Among various challenges to getting to the Holy Grail of connected health-for-all is how to reach at-risk populations. In particular, Parks Associates pointed out the fact that many patients are not currently being served, with at least 14 million U.S. households without broadband access and not reachable via app-based solutions. We’ve seen this play out poorly in the pandemic in households where people have been unable to work from home, access school classes from home, or reach a physician for a telehealth visit from home.

Health Populi’s Hot Points:  Among the many excellent keynote sessions, two spoke most profoundly to me in the context of the home as the health hub.

This statement, that “Along with the pandemic, there is a humanitarian crisis in healthcare,” came from a talk given by Angie Kalousek Ebrahimi, Executive Director, Mind-Body Medicine at Blue Shield of California.

Angie described the health plan’s Wellvolution program which was launched in June 2019 — well-timed in advance of the COVID-19 pandemic. Wellvolution is a healthy living platform that supports peoples’ self-care at home, co-designed with plan members. Angie’s term learned three key lessons in developing this project:

  1. The importance of providing a personalized program that’s meaningful to the consumer
  2. Moving from being “transactional” to enabling experiences
  3. Breaking down siloes and expanding to a whole-person care paradigm.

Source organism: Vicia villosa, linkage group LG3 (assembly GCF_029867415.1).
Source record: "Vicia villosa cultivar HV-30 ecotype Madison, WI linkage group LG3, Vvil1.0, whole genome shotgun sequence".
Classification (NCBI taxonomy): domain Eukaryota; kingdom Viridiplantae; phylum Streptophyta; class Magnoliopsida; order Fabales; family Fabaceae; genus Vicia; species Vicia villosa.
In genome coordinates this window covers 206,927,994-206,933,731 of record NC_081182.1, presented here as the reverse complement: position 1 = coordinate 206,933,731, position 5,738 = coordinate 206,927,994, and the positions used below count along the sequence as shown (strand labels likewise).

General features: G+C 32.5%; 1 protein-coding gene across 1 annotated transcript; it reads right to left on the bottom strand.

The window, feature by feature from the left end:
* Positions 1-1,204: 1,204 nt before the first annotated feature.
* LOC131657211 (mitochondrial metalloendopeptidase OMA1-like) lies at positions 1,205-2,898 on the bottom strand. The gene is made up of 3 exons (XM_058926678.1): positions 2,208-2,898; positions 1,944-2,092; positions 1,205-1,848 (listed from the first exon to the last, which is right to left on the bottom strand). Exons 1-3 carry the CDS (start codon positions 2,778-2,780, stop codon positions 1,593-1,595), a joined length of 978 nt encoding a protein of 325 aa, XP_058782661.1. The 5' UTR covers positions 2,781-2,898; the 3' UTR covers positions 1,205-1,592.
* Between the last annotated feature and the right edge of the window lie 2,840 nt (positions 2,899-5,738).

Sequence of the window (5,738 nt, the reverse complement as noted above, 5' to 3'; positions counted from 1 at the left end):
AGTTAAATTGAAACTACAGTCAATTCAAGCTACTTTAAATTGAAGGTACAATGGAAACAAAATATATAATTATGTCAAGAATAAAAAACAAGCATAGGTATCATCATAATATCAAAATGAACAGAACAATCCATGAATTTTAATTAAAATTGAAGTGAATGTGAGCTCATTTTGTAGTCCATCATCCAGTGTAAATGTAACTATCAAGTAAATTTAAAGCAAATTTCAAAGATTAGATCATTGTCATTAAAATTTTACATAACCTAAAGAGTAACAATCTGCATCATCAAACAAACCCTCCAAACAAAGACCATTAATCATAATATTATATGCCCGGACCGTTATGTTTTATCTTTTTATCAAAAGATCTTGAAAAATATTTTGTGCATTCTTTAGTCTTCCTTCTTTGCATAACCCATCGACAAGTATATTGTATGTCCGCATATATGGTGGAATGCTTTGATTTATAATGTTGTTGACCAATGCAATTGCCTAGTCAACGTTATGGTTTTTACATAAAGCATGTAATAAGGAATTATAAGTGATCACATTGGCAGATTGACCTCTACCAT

Blue Shield of California was well-positioned to support plan members at-home in the pandemic with this platform in place, recognizing peoples’ own personal crises in care and disrupted lives as the coronavirus crisis emerged in early 2020.

Tori Ames, Manager of Cincy Kids Health Connect, the Center for Telehealth at Cincinnati Children’s Hospital, discussed how her organization met the pandemic’s challenge through the program’s many virtual care channels” diagnostics, specialty clinics, direct-to-consumer, remote patient monitoring, Project ECHO, and other touch points outside of the hospital.

Cincy Kids was able to onboard and create telehealth accounts for over 1,000 providers, expand existing programs, launch more than 25 new electronic health record builds in divisions that never used telehealth, and obtain thousands of temporary licenses for clinicians.

Impressively, the organization stood up virtual care using a variety of conferencing and software tech’s including Cisco Jabber, Epic/MyChart, Extended Care, Microsoft Teams, Teladoc, Tyto Care, and Zoom.

Tori had this image in her talk, which speaks to that humanitarian dimension to our pandemic journeys. We must keep the love and the person in mind at the center of the crisis in which we all find ourselves and each other.

Thanks to Parks Associates for bringing us together this week to share perspectives on the challenges and opportunities for connected health, essential in the era of COVID-19.

1 Comment on Health Happens at Home: Lessons from the Parks Connected Health Summit

Angie Kalousek Ebrahimi said : Guest Report 2 weeks ago

So glad you enjoyed my presentation! Thanks for putting together such a thoughtful blog.